Washington: US President Barack Obama met with Congress leaders in the White House to discuss political agenda priorities, including funds for the next fiscal year and combating the Zika virus.
The President on Monday met with House Speaker Paul Ryan, Senate Majority Leader Mitch McConnell, and their Democratic counterparts, House Minority Leader Nancy Pelosi and Senate Minority Leader Harry Reid, EFE news reported.
Obama said after the meeting in the Oval Office that although he knows that the country is in the middle of election campaigning and everyone was focusing on that, there were still issues to deal with and he felt encouraged by some of the constructive work that was being done at present.
The president wanted to ensure that Congress will stick to the deadlines for approving budgeting for the coming fiscal year, which begins on October 1, and thus avoid a partial shutdown of the federal government due to lack of funds.
In addition, Obama urged lawmakers to move forward on several fronts, including approving funding to fight the Zika virus, providing support for communities in Louisiana that have suffered due to flooding and aiding the city of Flint, Michigan, which has serious problems with its drinking water supply.
Obama and the leaders from Capitol Hill also discussed the problems caused by western forest fires and the bipartisan work that is being done on prison reform, and the president also informed the top legislators about his recent trip to Asia.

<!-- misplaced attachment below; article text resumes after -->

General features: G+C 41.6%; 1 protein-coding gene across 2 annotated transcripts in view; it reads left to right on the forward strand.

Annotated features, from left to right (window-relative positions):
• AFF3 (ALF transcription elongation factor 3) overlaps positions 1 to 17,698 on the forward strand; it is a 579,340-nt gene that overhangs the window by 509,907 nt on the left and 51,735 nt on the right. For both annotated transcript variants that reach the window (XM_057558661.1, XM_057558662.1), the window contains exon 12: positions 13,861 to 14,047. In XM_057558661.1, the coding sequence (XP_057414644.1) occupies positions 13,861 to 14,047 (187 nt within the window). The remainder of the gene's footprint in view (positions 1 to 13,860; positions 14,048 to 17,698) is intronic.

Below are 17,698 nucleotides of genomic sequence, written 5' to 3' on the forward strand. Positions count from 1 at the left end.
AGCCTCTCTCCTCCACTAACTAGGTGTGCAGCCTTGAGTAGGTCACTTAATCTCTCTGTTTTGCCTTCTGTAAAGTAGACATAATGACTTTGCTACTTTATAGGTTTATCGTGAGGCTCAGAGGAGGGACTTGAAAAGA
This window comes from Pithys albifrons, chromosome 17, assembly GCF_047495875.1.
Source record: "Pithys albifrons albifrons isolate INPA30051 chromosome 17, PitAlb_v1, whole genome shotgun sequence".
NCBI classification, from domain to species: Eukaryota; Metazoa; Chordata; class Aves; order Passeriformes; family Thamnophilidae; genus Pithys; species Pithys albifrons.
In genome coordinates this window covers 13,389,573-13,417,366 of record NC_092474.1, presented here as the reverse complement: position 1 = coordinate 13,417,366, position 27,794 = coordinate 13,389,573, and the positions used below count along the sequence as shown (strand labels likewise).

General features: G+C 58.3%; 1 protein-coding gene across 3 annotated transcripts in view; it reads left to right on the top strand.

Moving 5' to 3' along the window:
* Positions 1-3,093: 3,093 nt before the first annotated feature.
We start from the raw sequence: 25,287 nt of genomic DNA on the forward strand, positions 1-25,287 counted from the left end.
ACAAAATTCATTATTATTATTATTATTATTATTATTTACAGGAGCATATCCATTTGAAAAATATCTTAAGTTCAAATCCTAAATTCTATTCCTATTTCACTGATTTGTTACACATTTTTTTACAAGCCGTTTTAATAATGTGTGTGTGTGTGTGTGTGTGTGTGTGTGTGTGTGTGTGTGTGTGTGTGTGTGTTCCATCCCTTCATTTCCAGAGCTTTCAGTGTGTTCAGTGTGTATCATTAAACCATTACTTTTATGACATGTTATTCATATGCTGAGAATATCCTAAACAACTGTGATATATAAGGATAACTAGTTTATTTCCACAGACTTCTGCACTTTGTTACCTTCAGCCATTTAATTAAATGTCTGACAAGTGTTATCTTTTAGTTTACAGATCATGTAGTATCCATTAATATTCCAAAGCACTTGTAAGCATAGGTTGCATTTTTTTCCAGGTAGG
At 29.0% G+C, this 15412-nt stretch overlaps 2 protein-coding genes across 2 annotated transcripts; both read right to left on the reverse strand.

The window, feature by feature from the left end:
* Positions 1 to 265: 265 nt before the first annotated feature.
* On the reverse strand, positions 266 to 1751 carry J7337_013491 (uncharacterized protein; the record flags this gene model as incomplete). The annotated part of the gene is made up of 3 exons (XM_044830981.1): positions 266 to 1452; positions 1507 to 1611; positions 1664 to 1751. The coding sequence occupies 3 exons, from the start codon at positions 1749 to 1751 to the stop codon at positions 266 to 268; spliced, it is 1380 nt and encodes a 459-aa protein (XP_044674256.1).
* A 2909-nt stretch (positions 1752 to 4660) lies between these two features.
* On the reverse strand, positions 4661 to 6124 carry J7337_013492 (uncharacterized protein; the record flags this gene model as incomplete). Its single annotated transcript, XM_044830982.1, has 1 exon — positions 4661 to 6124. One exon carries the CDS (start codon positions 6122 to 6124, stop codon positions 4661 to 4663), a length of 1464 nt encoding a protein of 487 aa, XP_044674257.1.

An adviser to Ryan said that the leaders discussed their desire to reach a quick solution to a short-term spending law, including financing to fight Zika.
The same source also said that the leaders discussed legislation on caring for military personnel, mental health and medical research.
Regarding the Zika virus, the White House had fruitlessly requested $1.9 billion in funding to combat it before the summer commenced, but McConnell said shortly after the meeting that lawmakers had made important progress on that issue.
The Democrats have repeatedly criticised Republican lawmakers, who have a majority in both chambers of Congress, for having called one of the longest summer recesses in recent years without having dealt with a number of issues critical for the country.
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